1. 5 out of 5

    Gabriella

    Martin Shaw makes me want to burn my possessions in a bonfire and disappear into the night with nothing but my grandmother’s ring, a tattered tome of medieval poetry, and a falcon peregrine for company. Something huge and mythic stirs behind his writing. I don’t agree with all of his ideas, but the way he expresses them is magnificent. I’d give more than 5 stars if I could.

  2. 5 out of 5

    Nimue Brown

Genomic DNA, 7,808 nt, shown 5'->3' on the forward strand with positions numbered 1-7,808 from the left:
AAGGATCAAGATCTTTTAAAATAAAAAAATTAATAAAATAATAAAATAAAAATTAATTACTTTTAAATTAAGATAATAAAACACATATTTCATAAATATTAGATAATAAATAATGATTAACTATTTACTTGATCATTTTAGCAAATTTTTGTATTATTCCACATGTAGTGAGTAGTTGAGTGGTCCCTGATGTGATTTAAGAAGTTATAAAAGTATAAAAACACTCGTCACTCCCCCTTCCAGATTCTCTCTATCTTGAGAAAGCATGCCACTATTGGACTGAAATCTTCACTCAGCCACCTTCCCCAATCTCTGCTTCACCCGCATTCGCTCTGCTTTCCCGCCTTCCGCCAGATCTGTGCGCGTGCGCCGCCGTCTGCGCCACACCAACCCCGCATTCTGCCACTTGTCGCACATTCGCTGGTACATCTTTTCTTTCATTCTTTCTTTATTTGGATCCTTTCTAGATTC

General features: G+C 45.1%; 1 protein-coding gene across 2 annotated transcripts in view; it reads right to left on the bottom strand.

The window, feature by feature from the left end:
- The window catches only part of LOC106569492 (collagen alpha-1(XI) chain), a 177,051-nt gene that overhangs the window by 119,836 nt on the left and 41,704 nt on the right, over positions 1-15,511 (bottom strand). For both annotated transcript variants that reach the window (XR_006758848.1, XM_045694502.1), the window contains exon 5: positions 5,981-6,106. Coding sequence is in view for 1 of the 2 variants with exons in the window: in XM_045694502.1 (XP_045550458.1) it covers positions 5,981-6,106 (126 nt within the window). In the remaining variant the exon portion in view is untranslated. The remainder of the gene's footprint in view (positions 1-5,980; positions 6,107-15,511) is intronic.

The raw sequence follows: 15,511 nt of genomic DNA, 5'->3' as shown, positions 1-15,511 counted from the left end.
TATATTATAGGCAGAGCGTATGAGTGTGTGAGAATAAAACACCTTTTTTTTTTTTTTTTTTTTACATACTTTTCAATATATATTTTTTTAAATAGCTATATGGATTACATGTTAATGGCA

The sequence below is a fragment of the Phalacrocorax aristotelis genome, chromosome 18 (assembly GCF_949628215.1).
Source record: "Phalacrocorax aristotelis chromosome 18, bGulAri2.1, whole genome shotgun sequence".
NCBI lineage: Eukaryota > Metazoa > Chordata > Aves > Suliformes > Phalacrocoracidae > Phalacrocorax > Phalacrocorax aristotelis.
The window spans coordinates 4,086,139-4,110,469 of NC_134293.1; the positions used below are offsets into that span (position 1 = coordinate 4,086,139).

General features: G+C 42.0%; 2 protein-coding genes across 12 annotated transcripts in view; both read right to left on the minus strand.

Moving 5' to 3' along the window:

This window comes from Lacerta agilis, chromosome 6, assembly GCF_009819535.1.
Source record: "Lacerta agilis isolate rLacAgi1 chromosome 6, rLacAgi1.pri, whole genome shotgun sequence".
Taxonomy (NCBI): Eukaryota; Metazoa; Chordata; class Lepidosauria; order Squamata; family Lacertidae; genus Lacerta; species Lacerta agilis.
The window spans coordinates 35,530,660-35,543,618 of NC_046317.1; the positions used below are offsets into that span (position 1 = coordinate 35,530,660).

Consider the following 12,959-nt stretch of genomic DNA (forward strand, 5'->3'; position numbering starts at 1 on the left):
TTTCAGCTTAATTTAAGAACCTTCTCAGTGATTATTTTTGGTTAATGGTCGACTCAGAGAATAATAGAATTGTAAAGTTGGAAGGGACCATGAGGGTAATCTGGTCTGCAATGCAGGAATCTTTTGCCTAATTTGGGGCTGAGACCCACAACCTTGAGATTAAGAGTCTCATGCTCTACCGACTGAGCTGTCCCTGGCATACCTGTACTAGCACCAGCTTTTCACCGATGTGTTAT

A stunning and mind expanding sort of book. Martin Shaw takes us into the power of myth to tell the stories of our own lives. It is a work of re-enchantment and of re-engagement with the world, reflecting on soul journeys and what it really means to be alive and present to your life as a modern human. There is much content here about the power of myth and story, the role of the story teller, oral tradition, living myth, and the power of landscape. For anyone following the Bardic path, this could A stunning and mind expanding sort of book. Martin Shaw takes us into the power of myth to tell the stories of our own lives. It is a work of re-enchantment and of re-engagement with the world, reflecting on soul journeys and what it really means to be alive and present to your life as a modern human. There is much content here about the power of myth and story, the role of the story teller, oral tradition, living myth, and the power of landscape. For anyone following the Bardic path, this could prove to be essential and work-defining reading. For the rest of the Druid community, there is such a wealth of wisdom and insight here that I can highly recommend getting a copy. Lyrically written, inspiring and unsettling in equal measure, it reminds us of the wilderness within, and truths about self that we might prefer not to face up to as we try to sleepwalk through the tricky bits of our existences. In many ways this book reminded me of Clarissa Pinkola Estes “Women who run with the wolves”. It’s that same delving into myth to understand things about life. “A Branch from the Lightning Tree” is a much more masculine take on the whole subject, exploring more of the male journeys of growth and initiation. As a female reader I had no problem with this, but at the same time knew that bits of it weren’t really written for me. Still, the insight has been profoundly useful. I rather think this would be a very good book to place in the hands of any teenaged chaps in your life.